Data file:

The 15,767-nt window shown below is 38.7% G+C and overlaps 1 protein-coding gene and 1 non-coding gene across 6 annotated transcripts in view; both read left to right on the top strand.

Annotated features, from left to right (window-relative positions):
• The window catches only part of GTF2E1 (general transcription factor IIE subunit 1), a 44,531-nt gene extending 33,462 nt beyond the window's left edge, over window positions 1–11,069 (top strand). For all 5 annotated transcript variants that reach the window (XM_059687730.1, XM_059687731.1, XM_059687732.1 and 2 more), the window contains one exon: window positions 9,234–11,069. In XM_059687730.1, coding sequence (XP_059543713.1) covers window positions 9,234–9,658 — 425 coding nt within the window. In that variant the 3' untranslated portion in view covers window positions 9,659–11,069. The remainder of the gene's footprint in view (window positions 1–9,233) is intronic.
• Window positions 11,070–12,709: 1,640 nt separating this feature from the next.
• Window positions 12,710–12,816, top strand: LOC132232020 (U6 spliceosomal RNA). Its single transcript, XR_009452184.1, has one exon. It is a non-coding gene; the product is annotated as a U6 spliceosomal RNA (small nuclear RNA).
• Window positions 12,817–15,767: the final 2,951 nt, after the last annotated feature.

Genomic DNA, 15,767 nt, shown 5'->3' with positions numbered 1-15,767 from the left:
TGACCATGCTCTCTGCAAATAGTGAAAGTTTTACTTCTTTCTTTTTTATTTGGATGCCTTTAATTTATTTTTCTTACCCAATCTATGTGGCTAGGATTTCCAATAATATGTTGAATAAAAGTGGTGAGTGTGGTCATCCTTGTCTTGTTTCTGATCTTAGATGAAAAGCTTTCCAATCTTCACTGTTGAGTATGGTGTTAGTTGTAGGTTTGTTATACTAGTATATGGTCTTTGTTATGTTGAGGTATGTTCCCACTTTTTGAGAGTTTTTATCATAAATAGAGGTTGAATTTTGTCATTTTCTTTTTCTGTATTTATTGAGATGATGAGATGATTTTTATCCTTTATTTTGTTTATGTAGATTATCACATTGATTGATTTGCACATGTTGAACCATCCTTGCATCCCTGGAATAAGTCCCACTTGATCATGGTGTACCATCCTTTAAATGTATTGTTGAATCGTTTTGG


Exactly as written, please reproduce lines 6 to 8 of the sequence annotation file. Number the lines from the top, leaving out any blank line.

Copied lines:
• Window positions 12,817–15,767: the final 2,951 nt, after the last annotated feature.

Genomic DNA, 15,767 nt, shown 5'->3' with positions numbered 1-15,767 from the left:
TGACCATGCTCTCTGCAAATAGTGAAAGTTTTACTTCTTTCTTTTTTATTTGGATGCCTTTAATTTATTTTTCTTACCCAATCTATGTGGCTAGGATTTCCAATAATATGTTGAATAAAAGTGGTGAGTGTGGTCATCCTTGTCTTGTTTCTGATCTTAGATGAAAAGCTTTCCAATCTTCACTGTTGAGTATGGTGTTAGTTGTAGGTTTGTTATACTAGTATATGGTCTTTGTTATGTTGAGGTATGTTCCCACTTTTTGAGAGTTTTTATCATAAATAGAGGTTGAATTTTGTCATTTTCTTTTTCTGTATTTATTGAGATGATGAGATGATTTTTATCCTTTATTTTGTTTATGTAGATTATCACATTGATTGATTTGCACATGTTGAACCATCCTTGCATCCCTGGAATAAGTCCCACTTGATCATGGTGTACCATCCTTTAAATGTATTGTTGAATCGTTTTGG